- Demand curve as marginal benefit curve
- Consumer surplus introduction
- Total consumer surplus as area
- Producer surplus
- Equilibrium, allocative efficiency and total surplus
- Lesson Overview: Consumer and Producer Surplus
- Consumer and Producer Surplus and Allocative Efficiency
This lesson introduced the basics of a branch of economics known as welfare economics, which is interested in how the allocation of resources affects wellbeing. The most important concepts used in welfare analysis are total surplus and allocative efficiency
- The total surplus in a market is a measure of the total wellbeing of all participants in a market. It is the sum of consumer surplus and producer surplus.
- Consumer surplus is the difference between willingness to pay for a good and the price that consumers actually pay for it. Each price along a demand curve also represents a consumer's marginal benefit of each unit of consumption. The difference between a consumer's marginal benefit for a unit of consumption, and what they actually pay, represents how much benefit a consumer get's from the price they are paying.
- Producer surplus represents the difference between the price a seller receives and their willingness to sell for each quantity. Each price along a supply curve also represents a seller's marginal cost of producing each unit of production. Therefore the difference between what the price that the seller for each unit, and what it cost for the seller to produce that last unit, represents the seller's benefit from the price they are getting.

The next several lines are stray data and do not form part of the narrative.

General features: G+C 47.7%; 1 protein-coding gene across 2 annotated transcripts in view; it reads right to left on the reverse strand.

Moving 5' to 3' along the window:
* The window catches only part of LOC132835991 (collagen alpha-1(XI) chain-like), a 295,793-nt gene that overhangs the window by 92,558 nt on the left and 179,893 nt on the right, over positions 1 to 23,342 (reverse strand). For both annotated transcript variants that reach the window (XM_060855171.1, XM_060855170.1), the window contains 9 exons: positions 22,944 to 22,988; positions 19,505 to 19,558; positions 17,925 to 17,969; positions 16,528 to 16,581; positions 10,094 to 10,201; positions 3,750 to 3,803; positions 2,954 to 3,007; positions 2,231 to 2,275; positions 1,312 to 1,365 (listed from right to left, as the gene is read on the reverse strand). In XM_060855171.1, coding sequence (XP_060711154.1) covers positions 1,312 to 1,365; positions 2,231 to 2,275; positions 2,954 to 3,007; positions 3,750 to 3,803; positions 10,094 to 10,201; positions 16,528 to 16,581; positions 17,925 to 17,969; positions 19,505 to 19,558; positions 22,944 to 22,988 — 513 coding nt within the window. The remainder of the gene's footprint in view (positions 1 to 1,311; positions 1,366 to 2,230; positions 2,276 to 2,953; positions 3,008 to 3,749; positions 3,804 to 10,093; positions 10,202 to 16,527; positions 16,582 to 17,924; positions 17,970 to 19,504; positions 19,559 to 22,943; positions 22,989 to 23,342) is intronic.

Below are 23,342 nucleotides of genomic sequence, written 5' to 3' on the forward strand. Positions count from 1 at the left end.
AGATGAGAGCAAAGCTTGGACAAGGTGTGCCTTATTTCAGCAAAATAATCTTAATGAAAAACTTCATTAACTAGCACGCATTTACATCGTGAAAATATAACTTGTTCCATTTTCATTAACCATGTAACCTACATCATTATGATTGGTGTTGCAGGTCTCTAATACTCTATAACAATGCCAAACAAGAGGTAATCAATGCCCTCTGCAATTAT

- Total welfare is maximized when a market produces at its equilibrium price and quantity. This level of output is considered allocatively efficient because no other price and quantity combination can achieve a greater level of total surplus.
Total Surplus and Allocative Efficiency
Consumer and producer surplus together represent the total surplus, or total welfare in a market. Total welfare is the total extra benefit or happiness enjoyed by producers and consumers who feel they got a good price for the product being exchanged (paid less than they were willing to pay or received more than they were willing to accept).
The total welfare in a market is the combined areas of consumer surplus and producer surplus.
In the market for oranges above, the total welfare is the sum of the green and the red areas.
A market producing at equilibrium is achieving allocative efficiency, meaning that resource are allocated in the best possible manner to maximize total welfare among consumers and producers. Allocative efficiency is achieved when the price in the market equals the marginal benefit () and the marginal cost ().
At any other price and quantity combination, the market would be allocatively inefficient, and the .
In the market above, the price and quantity supplied of oranges are lower than at equilibrium ( and pounds). The price consumers are willing to pay for the pound of oranges (the ) is greater than the cost of producing the pound (the ).
The market is allocatively inefficient because consumers are willing to pay more than it costs producers to grow pounds of oranges. More resources should be allocated towards orange production.
The deadweight loss from the underproduction of oranges is represented by the purple (lost consumer surplus) and orange (lost producer surplus) areas on the graph.